It hasn’t been implemented yet, but the federal health care reform law is already failing, according to a new column from Ben Domenech of The Transom.

1. Kicking the Can on Deficits. The White House is admitting that Obamacare’s Medicaid expansion won’t work as promised. Sarah Kliff: “For decades now, Medicaid has sent states billions of dollars in something called Disproportionate Share, or DSH, payments. These funds, which totaled $11.3 billion in 2011, go to the hospitals that provide a higher level of uncompensated care and are meant to help offset the bills of the uninsured. At first, the health law appeared to make DSH payments unnecessary. When the Affordable Care Act expanded Medicaid to 17 million Americans, it would significantly reduce the burden of unpaid bills on health-care providers. The Supreme Court decision, however, changed the equation. It allowed states to opt out of the Medicaid expansion. Many Republican governors now say they won’t move forward on that program, which means that a lot of the unpaid bills will still exist. And that left hospitals clamoring for these DSH cuts to be reversed so they could continue covering the uncompensated care they provide. The White House budget essentially proposes something close to that: not reversing the DSH cuts, but delaying their implementation for one year.”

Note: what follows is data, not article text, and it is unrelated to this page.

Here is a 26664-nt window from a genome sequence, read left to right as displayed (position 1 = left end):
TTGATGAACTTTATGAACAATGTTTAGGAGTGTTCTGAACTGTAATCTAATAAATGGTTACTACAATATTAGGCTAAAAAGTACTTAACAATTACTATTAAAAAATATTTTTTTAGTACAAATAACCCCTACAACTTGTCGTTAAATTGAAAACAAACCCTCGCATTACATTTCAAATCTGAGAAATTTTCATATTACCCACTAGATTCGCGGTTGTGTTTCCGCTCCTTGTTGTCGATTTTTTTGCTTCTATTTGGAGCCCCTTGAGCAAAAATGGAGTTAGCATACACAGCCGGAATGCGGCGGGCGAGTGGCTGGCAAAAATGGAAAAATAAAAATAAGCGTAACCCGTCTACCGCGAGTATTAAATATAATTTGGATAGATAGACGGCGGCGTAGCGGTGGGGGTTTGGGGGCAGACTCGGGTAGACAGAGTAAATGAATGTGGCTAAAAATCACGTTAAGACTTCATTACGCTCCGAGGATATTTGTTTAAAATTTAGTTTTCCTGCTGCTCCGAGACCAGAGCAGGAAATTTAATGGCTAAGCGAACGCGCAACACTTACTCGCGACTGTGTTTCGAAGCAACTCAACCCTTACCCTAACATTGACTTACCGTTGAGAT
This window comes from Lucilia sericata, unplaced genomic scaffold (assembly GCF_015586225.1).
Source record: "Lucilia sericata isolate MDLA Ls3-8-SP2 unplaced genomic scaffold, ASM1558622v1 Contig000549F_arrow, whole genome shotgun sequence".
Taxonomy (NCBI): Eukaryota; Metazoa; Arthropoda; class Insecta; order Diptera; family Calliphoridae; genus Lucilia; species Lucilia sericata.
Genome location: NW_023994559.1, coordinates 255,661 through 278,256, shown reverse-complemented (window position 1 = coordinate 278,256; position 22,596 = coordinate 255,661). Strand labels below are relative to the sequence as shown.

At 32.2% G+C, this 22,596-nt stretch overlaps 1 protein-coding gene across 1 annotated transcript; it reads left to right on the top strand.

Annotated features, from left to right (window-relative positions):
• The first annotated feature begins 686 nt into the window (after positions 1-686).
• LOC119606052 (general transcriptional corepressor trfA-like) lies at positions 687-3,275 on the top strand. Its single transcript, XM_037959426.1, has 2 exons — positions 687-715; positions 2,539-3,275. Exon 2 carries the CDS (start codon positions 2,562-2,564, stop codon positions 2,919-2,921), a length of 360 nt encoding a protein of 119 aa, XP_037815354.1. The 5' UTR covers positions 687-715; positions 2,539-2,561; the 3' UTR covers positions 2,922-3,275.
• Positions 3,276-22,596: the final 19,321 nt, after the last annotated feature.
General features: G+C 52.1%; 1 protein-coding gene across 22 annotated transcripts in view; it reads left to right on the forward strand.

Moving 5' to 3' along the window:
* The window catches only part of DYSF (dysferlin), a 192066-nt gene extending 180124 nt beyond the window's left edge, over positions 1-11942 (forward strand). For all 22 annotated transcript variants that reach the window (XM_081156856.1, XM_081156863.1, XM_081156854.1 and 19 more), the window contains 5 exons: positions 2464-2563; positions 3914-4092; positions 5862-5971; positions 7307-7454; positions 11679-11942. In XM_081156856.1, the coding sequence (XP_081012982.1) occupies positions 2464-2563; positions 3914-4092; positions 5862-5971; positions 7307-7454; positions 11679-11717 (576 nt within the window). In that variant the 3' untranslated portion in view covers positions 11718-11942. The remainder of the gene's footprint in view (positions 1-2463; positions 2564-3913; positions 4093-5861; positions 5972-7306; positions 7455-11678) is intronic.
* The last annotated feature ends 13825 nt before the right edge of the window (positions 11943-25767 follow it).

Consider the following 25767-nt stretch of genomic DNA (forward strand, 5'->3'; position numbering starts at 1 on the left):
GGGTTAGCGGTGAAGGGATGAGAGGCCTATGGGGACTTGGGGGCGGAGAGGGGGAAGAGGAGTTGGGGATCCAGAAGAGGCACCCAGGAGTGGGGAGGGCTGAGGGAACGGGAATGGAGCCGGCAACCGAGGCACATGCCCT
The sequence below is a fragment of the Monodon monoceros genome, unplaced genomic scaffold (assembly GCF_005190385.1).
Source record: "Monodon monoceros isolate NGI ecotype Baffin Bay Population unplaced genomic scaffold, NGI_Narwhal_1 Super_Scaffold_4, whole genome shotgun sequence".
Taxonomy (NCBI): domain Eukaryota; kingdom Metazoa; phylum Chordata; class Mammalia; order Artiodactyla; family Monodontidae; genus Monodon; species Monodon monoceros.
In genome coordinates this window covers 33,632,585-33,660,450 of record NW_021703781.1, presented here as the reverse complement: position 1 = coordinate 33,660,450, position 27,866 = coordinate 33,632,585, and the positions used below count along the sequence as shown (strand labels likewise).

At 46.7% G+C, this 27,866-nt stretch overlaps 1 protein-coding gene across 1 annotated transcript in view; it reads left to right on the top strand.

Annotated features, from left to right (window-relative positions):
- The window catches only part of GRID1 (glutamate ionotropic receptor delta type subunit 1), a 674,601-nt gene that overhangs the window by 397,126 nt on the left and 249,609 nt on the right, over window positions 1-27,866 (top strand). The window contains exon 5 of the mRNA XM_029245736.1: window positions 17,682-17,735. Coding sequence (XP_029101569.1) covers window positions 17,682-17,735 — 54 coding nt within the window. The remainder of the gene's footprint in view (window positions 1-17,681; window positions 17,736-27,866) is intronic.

This is both what everyone predicted at the time, and it’s a stunning indication of how much the deficit savings under Obamacare continue to evaporate. Essentially the White House is kicking the greater reductions into the out years, counting on future Congresses to stop DSH payments – creating a likely “DSH-fix” scenario, just as we currently have with the “Doc Fix” on Medicare payments. As for states currently deciding whether to expand Medicaid, this step means the providers can no longer use these DSH payments as a justification for demanding expansion. These cuts were never real – now, the administration has admitted as much.

Domenech goes on to document failures linked to health insurance exchange costs and “premium shock.” It seems there is wisdom in steering clear of this program to the greatest extent possible.